Review: Santiago de Cuba

Posted by James (admin) on September 17th, 2012

There are some designers that seem to be more stealthy than others – you know, the ones that one day you suddenly notice you’ve got a lot of games by them but never realised it as you acquired them.  Michael Rieneck is one of those for me – he’s designed games such as Cuba, Havana, Dracula, Fortuna, Palastgeflüster.

Santiago de Cuba is a hard game to fit into a single genre because it mixes several elements together and does so well.  Players earn Victory Points (VPs) by delivering goods (tobacco, sugar, citrus fruit, rum and cigars) to the waiting ship, and the player with the most VPs at the end wins.  The board shows a port town with a ring of 9 different Cuban characters and the dock as well.  On their turn, a player moves the car piece clockwise around this ring – moving one space forwards is free, but costs 1 peso (cash) for every extra space after that.

Wherever the player stops the car, they get to use the Cuban at that space and then get to use one of the buildings associated with that Cuban; however, it is more clever than it sounds.  Most Cubans allow the player to do things like gain resources (tobacco, sugar, citrus fruit, wood), VPs and pesos.  Each Cuban has one of 4 coloured roses on their tile too – once the player has used the Cuban’s ability, they must move their playing piece to a building that has the same coloured rose (and that is not occupied by another player).  The player can then use that building’s ability such as make rum and cigars from sugar and tobacco, exchange goods, convert rum and cigars into VPs, turn one ship’s demand dice to zero, reduce/extend the time the ship will stay (which dictates the value of any goods delivered), and more.

Interestingly, 3 of 12 buildings are randomly assigned to each of the coloured roses at the start of each game, so the buildings associated with each Cuban (and the mix of buildings at each colour) changes every game.

When a player stops the car on the port, players take turns delivering one type of good each to the waiting ship earning 2, 3 or 4 VPs for each good delivered (depending upon how long the ship has been there). Demand for goods is set by dice (one coloured dice matching each of the 5 goods) but only 4 of the 5 dice are present on each ship.  The player who triggers the departure of a ship (and so the arrival of the next one) gets to choose which 4 dice will be the demand – leaving out the dice matching the good that you know other players have is a good way to annoy them.  When the 7th ship departs, the game ends.

Overall, Santiago de Cuba is a simple game but has lots of great decisions to be made as you need to find ways to make the most out of the resources you have available.  So, finding synergies from using mixtures of buildings and Cubans is critical, but you can’t reply on the building you want being available (as someone else might be there) or rely on a specific Cuban as someone else may use it before you making it too expensive to pay to move onto it.  I really like the variety in replay with the order of the Cubans changing every game as well as the buildings which they are connected too as well – in fact, I noticed that buildings that were well-used in one game were less important in others usually because of the way they were paired with different Cubans.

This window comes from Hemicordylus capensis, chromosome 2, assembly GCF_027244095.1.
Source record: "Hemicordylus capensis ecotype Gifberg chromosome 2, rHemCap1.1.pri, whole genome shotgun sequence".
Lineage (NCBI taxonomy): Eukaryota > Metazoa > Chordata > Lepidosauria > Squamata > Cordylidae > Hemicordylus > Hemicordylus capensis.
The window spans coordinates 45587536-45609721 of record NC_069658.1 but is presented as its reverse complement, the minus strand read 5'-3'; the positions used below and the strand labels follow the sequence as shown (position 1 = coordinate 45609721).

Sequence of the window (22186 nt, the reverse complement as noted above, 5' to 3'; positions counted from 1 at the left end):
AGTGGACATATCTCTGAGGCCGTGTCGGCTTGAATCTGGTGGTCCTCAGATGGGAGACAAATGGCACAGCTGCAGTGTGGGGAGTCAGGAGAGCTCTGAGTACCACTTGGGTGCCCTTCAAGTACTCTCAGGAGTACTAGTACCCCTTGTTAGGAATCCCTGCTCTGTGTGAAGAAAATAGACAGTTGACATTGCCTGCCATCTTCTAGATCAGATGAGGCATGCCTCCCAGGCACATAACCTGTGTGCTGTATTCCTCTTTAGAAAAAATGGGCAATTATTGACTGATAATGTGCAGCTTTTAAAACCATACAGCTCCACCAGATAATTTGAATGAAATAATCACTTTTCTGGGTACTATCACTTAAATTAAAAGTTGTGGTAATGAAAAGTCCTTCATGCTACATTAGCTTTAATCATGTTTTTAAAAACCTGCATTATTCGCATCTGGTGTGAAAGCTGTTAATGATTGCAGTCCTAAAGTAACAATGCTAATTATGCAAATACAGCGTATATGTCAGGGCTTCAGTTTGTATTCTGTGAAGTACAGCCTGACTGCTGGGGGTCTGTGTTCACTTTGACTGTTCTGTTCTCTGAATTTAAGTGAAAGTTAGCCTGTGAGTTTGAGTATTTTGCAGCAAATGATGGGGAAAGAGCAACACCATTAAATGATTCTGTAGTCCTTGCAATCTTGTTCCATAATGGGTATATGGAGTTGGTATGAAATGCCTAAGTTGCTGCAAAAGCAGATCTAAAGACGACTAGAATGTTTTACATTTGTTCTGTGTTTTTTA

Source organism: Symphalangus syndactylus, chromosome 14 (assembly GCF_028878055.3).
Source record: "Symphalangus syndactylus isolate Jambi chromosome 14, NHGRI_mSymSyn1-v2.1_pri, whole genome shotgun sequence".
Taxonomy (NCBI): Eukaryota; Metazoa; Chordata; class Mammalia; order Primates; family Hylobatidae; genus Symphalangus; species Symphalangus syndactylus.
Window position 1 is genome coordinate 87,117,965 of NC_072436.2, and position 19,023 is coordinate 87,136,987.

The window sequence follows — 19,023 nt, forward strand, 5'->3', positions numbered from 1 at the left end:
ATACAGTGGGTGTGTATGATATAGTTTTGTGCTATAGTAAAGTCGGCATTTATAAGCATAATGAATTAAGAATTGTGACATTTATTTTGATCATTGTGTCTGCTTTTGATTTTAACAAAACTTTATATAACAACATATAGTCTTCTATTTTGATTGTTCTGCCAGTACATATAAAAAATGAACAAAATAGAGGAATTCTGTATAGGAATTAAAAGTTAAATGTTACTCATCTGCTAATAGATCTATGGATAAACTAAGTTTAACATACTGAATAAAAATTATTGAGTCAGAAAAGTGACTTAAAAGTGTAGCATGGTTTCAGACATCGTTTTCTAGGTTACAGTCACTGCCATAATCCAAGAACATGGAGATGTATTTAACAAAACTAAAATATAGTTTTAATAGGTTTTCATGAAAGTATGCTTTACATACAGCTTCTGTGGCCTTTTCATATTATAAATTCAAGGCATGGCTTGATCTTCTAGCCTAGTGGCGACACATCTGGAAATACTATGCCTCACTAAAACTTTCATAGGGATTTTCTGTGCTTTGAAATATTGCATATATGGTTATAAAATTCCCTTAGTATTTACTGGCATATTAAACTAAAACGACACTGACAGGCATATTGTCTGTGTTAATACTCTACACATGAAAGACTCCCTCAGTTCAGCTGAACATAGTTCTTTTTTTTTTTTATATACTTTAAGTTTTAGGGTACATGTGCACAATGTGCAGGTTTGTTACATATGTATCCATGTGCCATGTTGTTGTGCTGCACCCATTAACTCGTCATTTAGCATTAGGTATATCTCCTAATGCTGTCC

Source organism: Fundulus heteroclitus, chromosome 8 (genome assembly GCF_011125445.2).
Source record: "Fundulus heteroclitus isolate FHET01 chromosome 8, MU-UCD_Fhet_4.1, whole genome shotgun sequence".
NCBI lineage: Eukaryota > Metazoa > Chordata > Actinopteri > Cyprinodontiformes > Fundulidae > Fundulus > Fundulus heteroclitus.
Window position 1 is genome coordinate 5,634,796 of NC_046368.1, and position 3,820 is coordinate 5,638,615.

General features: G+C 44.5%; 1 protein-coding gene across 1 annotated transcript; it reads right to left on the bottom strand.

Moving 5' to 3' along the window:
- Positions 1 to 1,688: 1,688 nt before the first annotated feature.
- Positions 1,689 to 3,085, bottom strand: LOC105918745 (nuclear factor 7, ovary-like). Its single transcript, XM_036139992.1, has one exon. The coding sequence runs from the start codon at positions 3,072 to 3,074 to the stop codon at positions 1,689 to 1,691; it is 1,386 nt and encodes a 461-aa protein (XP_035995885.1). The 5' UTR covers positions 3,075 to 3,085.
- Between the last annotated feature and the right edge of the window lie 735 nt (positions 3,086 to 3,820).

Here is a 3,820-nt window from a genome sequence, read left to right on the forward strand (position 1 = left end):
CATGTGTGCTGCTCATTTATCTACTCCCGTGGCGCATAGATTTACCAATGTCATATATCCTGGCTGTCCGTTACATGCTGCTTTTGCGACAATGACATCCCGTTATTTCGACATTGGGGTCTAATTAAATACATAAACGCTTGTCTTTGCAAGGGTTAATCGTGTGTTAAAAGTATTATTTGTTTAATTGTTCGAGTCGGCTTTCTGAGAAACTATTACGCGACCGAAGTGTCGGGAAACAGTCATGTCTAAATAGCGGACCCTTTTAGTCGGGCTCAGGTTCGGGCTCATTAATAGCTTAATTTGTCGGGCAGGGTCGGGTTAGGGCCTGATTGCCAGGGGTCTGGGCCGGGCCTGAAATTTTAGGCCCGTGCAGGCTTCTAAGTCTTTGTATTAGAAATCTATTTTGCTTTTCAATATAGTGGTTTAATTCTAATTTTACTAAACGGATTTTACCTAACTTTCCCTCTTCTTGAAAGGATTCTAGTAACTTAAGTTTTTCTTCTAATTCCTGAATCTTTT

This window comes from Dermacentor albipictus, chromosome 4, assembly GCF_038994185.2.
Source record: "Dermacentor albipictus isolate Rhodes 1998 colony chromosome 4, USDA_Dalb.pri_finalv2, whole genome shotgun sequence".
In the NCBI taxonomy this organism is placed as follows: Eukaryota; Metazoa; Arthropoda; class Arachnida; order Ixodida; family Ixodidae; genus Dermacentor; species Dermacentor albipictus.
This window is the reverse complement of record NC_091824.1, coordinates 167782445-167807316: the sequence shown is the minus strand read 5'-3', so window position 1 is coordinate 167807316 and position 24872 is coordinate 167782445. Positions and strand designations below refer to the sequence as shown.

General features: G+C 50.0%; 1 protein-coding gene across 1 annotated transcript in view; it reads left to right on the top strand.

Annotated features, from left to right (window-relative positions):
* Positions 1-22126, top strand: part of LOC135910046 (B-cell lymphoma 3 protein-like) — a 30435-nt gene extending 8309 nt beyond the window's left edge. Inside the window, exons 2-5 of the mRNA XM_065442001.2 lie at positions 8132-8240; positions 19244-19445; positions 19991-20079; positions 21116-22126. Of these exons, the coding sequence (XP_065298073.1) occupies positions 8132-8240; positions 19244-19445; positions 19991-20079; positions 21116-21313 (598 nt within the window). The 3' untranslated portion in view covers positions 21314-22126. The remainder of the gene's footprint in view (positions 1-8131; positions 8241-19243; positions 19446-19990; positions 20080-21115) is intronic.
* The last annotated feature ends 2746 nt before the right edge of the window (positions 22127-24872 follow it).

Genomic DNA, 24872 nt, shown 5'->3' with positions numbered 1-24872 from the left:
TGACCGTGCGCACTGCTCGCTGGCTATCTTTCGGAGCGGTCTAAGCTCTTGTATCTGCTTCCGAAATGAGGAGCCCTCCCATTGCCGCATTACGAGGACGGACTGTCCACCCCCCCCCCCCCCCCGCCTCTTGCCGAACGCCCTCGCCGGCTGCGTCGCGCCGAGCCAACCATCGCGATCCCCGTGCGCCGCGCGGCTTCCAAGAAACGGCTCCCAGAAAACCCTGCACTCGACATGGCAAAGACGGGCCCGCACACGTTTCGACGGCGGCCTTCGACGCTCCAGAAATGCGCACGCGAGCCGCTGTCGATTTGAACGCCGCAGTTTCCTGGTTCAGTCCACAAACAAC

Also, one Cuban lets players own a building of their choice for which they get 1 VP if another player uses the building – this is a mechanic used in other games but Santiago de Cuba is a tight game so that giving another player 1 VP (especially in a 2 player game) makes you really think twice about it.

The rondel-like track that is central to the game is simple, works well and cleverly does several things: it gives the player a choice about what they can do that turn but the player can pay cash to override it to some extent, it gives the players some interaction by allowing them to use a Cuban they think another player wants to use, and provides a clear countdown to when goods may be shipped but that’s still ultimately determined by the players because it’s up to them if they stop the car on the port.

Success also hinges in timing your supply with the demand (especially as goods are in limited supply too).  Interaction is delivered by players moving into buildings (as that blocks others), moving the car, delivering goods, choosing when to stop the car at the port, and picking the dice for each new ship.  They’re not directly confrontational but there’s plenty of mischief to be had upsetting the plans of other players.

The only real criticism I have is that in 2-player games, it’s easy for the same patterns to repeat each round as one player moves the car to the Cuban  that works well with their strategy and buildings, and then the other player moves to the obvious choice for themself from there too.  With more players, it feels more varied and harder for a player to monopolise a specific Cuban.  However, it is still fun to play in 2-player – I just wonder if there should be something that breaks things up a bit like a Cuban moving places or something, or buildings switching colour.

I have to admit that I’m not a fan of Rieneck’s game, Cuba (as I find it too unforgiving); however, I like many other games by Rieneck and Santiago de Cuba is definitely one of them.

In the end, Santiago de Cuba uses some interesting game mechanics to deliver a great game which takes a relatively short amount of time to play.  There is a great feeling of interaction and, most importantly, there are lots of tough decisions to make, especially as it feels there are often usually several routes by which you might achieve your goal.


[Played with 2 and 4 players]

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